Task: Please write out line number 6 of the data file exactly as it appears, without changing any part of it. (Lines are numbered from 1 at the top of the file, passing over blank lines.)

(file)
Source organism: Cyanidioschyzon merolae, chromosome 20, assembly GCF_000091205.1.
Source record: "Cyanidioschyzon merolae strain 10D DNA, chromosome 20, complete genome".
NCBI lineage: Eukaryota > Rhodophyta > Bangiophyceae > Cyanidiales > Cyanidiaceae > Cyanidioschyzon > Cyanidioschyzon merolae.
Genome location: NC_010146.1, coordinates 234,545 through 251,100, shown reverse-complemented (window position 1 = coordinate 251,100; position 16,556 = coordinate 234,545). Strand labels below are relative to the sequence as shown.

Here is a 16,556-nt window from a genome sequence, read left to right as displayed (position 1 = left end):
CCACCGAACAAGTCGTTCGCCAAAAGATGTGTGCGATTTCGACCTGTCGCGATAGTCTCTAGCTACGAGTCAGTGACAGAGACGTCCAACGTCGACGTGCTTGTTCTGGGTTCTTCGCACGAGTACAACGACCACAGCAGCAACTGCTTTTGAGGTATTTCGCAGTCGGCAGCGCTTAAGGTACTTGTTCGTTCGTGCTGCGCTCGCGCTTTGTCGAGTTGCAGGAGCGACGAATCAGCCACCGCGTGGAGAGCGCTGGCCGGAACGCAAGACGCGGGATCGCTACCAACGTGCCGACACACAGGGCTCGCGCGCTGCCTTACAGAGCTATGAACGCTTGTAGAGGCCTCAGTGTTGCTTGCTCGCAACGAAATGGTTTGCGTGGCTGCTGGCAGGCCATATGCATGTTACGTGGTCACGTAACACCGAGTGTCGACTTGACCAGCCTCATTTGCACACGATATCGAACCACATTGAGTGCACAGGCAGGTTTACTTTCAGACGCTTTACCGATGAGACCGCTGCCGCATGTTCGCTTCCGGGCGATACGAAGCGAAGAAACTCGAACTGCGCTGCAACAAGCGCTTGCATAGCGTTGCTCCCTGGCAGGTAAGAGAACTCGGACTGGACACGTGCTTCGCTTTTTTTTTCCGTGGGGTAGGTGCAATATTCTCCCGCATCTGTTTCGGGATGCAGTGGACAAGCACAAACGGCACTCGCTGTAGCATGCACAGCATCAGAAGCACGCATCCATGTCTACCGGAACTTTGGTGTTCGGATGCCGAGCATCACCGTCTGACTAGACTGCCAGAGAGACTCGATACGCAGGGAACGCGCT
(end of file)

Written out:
CCACCGAACAAGTCGTTCGCCAAAAGATGTGTGCGATTTCGACCTGTCGCGATAGTCTCTAGCTACGAGTCAGTGACAGAGACGTCCAACGTCGACGTGCTTGTTCTGGGTTCTTCGCACGAGTACAACGACCACAGCAGCAACTGCTTTTGAGGTATTTCGCAGTCGGCAGCGCTTAAGGTACTTGTTCGTTCGTGCTGCGCTCGCGCTTTGTCGAGTTGCAGGAGCGACGAATCAGCCACCGCGTGGAGAGCGCTGGCCGGAACGCAAGACGCGGGATCGCTACCAACGTGCCGACACACAGGGCTCGCGCGCTGCCTTACAGAGCTATGAACGCTTGTAGAGGCCTCAGTGTTGCTTGCTCGCAACGAAATGGTTTGCGTGGCTGCTGGCAGGCCATATGCATGTTACGTGGTCACGTAACACCGAGTGTCGACTTGACCAGCCTCATTTGCACACGATATCGAACCACATTGAGTGCACAGGCAGGTTTACTTTCAGACGCTTTACCGATGAGACCGCTGCCGCATGTTCGCTTCCGGGCGATACGAAGCGAAGAAACTCGAACTGCGCTGCAACAAGCGCTTGCATAGCGTTGCTCCCTGGCAGGTAAGAGAACTCGGACTGGACACGTGCTTCGCTTTTTTTTTCCGTGGGGTAGGTGCAATATTCTCCCGCATCTGTTTCGGGATGCAGTGGACAAGCACAAACGGCACTCGCTGTAGCATGCACAGCATCAGAAGCACGCATCCATGTCTACCGGAACTTTGGTGTTCGGATGCCGAGCATCACCGTCTGACTAGACTGCCAGAGAGACTCGATACGCAGGGAACGCGCT